0.708719978302217,
        0.4800850502044147,
        0.03310770782193717,
        ...
    ],
    "ranking.features.query(bert_weight)": 0.1,
    "ranking.profile": "hybrid-similarity"
}

Using Nearest Neighbor from a Searcher Component

As with all query operators in Vespa, one can also build the query tree programmatically in a custom Searcher component.

In the example below, one execute the incoming query and fetch the tensor of the top ranking hit ranked by whatever rank-profile was specified in the search request. The image_sift_encoding tensor from the top ranking hit is read and used as the input for the nearestNeighbor query operator to find related products (using the rank profile described in earlier sections).

package ai.vespa.example.searcher;

import com.yahoo.prelude.query.NearestNeighborItem;
import com.yahoo.search.Query;
import com.yahoo.search.Result;
import com.yahoo.search.Searcher;
import com.yahoo.search.result.Hit;
import com.yahoo.search.searchchain.Execution;
import com.yahoo.tensor.Tensor;

public class FeedbackSearcher extends Searcher {

    @Override
    public Result search(Query query, Execution execution) {
        Result result = execution.search(query);
        if (result.getTotalHitCount() == 0)
            return result;
        execution.fill(result); // fetch the summary data of the hits if needed
        Hit bestHit = result.hits().get(0);
        Tensor sift_encoding = (Tensor) bestHit.getField("image_sift_encoding");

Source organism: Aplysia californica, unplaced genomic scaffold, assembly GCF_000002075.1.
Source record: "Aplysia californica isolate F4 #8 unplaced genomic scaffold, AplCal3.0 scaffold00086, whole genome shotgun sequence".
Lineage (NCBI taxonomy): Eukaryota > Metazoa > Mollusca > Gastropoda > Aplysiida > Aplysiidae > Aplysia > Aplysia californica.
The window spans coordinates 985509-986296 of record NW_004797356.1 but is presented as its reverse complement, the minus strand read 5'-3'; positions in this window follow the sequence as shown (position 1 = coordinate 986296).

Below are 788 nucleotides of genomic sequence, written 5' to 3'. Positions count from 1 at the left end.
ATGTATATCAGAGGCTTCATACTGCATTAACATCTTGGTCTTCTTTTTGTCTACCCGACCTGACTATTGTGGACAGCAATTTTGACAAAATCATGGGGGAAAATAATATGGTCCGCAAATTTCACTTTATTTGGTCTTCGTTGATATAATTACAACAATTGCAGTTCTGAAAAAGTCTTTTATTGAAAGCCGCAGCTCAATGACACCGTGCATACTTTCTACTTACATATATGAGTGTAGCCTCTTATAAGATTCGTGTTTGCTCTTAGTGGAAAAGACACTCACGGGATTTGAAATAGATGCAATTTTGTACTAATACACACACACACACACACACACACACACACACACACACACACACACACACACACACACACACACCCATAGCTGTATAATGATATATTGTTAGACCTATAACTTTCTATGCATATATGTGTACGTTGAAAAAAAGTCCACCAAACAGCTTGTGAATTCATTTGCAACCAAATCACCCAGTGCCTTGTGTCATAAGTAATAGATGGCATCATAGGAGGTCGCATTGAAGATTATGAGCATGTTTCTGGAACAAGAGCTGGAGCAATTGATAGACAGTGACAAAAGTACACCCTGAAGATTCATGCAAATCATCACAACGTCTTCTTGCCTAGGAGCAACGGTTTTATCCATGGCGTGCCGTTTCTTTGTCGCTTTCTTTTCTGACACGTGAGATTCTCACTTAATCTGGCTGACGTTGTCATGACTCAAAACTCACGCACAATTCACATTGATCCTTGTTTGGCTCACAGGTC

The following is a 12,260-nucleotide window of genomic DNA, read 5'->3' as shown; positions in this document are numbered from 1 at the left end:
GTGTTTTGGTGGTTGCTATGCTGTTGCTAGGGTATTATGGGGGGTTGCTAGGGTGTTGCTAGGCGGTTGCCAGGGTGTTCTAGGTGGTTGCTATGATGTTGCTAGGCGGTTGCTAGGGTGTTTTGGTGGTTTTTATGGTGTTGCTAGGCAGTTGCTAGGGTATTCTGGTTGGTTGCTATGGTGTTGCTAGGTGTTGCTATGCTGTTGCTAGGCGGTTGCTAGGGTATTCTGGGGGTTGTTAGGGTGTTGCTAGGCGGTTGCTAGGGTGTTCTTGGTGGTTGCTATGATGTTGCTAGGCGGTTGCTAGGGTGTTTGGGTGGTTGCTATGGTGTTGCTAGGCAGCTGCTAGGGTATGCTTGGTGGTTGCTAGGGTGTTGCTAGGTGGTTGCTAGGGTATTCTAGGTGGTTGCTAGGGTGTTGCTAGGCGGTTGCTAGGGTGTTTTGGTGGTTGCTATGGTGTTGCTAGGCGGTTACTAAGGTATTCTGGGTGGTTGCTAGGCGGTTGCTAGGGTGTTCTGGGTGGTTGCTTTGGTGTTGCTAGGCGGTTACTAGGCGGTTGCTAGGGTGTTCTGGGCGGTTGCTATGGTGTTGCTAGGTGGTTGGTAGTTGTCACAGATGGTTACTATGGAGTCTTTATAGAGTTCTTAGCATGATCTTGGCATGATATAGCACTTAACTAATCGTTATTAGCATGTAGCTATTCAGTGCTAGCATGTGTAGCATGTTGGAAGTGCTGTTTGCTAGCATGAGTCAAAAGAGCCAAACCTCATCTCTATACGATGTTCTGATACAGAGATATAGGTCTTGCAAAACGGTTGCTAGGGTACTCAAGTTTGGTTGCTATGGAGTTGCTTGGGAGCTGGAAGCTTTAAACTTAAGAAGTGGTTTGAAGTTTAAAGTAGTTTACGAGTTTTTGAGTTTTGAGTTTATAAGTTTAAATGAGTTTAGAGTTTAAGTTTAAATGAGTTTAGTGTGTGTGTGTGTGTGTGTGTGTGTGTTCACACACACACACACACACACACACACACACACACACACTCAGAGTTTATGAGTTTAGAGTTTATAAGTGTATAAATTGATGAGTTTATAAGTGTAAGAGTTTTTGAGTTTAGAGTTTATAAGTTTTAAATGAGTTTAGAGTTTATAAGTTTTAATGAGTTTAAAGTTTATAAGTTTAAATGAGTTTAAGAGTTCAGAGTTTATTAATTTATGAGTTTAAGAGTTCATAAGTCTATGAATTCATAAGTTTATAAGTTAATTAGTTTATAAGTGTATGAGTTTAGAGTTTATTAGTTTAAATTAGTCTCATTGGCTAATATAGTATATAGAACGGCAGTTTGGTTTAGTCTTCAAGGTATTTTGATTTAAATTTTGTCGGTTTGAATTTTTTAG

Query relatedQuery = new Query();
        relatedQuery.getRanking().setProfile("image-similarity");
        relatedQuery.getRanking().getFeatures().put("query(query_vector_sift)", sift_encoding);
        NearestNeighborItem nn = new NearestNeighborItem("image_sift_encoding",  "query_vector_sift");
        nn.setTargetNumHits(10);
        relatedQuery.getModel().getQueryTree().setRoot(nn);
        return execution.search(relatedQuery);
    }
}

Using binary embeddings with hamming distance

If one for example has a 128 bit binary embedding (hash), one can pack 128 bits into a 16 dimensional dense tensor using int8 cell precision:

document vector {
    field vector type tensor<int8>(x[16]) {
        indexing: summary|attribute
        attribute {
            distance-metric:hamming
        }
    }
}
rank-profile hamming-nn {
    num-threads-per-search: 12
    first-phase {
        expression: closeness(field,vector)
    }
}

Hamming on binary fields is implemented with xor and pop count cpu instructions, so it is highly efficient. In the example there is also multi-threaded search, which can also be used for previous examples for exact brute force nearest neighbor search to reduce serving latency.